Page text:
This Flowering Plant Makes The Perfect Companion For One Popular Vegetable

More and more gardeners are appreciating the beauty and practicality of growing vegetables and flowers together. Not only does this create charming and thriving gardens full of pollinators and other beneficial insects, but it can even improve soil health in some cases. Asparagus and comfrey are an often overlooked combination that could be perfect for your space.

Asparagus (Asparagus officinalis), a perennial vegetable, can be harvested in mid to late spring in most areas, far earlier than many other garden staples. The delicious spears are actually the plant's stems, and while they grow all summer, you should avoid harvesting them after the end of June so they can collect the energy necessary to return again the next year. These tall unharvested stems will develop soft whimsical leaves called ferns which can add beauty to your garden through the rest of the summer. Asparagus grows best in full sun and requires well-draining soil with a neutral pH. 

Comfrey's advantages and disadvantages

Comfrey (Symphytum officinale) is a bushy perennial herb in zones 4 through 8 and has drooping white, purple, or pink flowers. While the flowers are beautiful in their own right, comfrey is often grown more for its leaves, which are high in nitrogen and beneficial in compost making. Because comfrey is so fast growing and its leaves are a good source of nitrogen and minerals, growing comfrey just to cut it to add to compost is a popular permaculture practice. 

Comfrey is considered invasive in the Eastern United States and can spread both from seeds and rhizomes, so it's not necessarily the plant for every location. If you opt to try planting comfrey in your garden consider keeping it in a container or other contained space to limit its spread. While historically comfrey was used medicinally, that is no longer generally recommended as ingesting comfrey has been linked to liver damage.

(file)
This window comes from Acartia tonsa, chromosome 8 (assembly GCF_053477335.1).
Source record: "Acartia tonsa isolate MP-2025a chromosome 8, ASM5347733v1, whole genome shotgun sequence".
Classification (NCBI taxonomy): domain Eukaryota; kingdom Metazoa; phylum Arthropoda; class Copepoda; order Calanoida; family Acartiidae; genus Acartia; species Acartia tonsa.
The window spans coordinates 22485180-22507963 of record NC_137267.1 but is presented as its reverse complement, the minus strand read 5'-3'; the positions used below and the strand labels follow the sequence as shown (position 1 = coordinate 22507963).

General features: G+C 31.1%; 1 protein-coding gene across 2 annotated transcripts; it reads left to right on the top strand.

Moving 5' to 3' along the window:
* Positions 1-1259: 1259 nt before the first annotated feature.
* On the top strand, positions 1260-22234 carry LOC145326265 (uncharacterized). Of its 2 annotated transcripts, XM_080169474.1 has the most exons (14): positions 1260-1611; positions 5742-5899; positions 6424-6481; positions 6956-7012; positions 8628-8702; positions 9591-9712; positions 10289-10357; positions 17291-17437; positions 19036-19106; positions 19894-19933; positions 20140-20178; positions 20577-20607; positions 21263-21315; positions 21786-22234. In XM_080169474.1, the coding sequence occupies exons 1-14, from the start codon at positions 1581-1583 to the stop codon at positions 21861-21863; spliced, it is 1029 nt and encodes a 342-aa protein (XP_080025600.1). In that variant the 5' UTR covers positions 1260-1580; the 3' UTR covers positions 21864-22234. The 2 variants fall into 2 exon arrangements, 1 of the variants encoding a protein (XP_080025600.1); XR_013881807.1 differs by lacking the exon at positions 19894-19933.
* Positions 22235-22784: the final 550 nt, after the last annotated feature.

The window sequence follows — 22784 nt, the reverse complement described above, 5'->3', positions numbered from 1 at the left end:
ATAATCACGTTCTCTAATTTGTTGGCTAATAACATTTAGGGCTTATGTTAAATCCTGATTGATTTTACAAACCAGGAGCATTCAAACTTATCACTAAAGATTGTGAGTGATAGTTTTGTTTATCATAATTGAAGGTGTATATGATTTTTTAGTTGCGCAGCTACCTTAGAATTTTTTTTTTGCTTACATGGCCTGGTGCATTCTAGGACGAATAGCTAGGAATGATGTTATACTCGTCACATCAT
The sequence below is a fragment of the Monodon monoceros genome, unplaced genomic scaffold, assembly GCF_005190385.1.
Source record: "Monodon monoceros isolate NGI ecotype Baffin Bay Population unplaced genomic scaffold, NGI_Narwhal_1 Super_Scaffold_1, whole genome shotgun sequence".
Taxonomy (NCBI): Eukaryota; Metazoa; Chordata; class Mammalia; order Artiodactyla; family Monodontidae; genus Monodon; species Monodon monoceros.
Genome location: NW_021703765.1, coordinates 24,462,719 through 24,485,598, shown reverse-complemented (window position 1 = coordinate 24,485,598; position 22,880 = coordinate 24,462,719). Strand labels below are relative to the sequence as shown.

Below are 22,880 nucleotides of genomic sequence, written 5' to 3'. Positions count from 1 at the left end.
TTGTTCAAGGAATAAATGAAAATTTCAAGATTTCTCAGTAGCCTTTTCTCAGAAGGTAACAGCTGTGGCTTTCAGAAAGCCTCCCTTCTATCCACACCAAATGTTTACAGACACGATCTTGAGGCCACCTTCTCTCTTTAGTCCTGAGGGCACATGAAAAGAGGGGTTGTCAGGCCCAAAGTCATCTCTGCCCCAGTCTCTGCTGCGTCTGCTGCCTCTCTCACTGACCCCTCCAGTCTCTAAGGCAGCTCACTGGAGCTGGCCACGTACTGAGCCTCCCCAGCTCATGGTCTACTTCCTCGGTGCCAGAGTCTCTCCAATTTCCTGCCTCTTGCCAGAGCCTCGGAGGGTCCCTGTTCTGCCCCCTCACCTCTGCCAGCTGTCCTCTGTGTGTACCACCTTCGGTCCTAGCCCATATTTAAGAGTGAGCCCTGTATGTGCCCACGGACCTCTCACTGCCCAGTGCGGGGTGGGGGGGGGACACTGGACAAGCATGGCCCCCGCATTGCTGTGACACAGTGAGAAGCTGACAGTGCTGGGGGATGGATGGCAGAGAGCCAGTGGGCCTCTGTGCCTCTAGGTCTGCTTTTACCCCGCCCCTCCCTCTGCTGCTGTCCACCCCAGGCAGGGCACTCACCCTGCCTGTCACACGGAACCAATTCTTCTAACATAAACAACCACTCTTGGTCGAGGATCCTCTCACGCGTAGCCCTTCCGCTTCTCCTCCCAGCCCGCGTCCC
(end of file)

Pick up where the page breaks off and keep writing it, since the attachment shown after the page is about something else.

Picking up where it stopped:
Growing asparagus and comfrey together

Growing a container of colorful comfrey by your asparagus patch will provide flowers to complement the elegant asparagus ferns. Then, when your comfrey becomes too large, you can trim it back and add the chopped foliage to the asparagus bed to help nourish the soil. Comfrey is sometimes considered a "dynamic accumulator" for its ability to take up nutrients from the soil, so once those leaves decompose they should provide the asparagus bed with plenty of nitrogen and minerals. Just be sure no seeds or roots from the comfrey end up in your asparagus bed, or you may end up with comfrey plants where you didn't expect them.

Comfrey, like asparagus, enjoys full sun, though it can also grow in part shade. Comfrey doesn't grow taller than 3 feet, unlike asparagus, which can reach up to 6 feet tall. Your asparagus ferns could make a beautiful summer backdrop to your comfrey containers. Consider planting annual petunias alongside the asparagus as well, both for their beauty and their ability to repel asparagus beetles.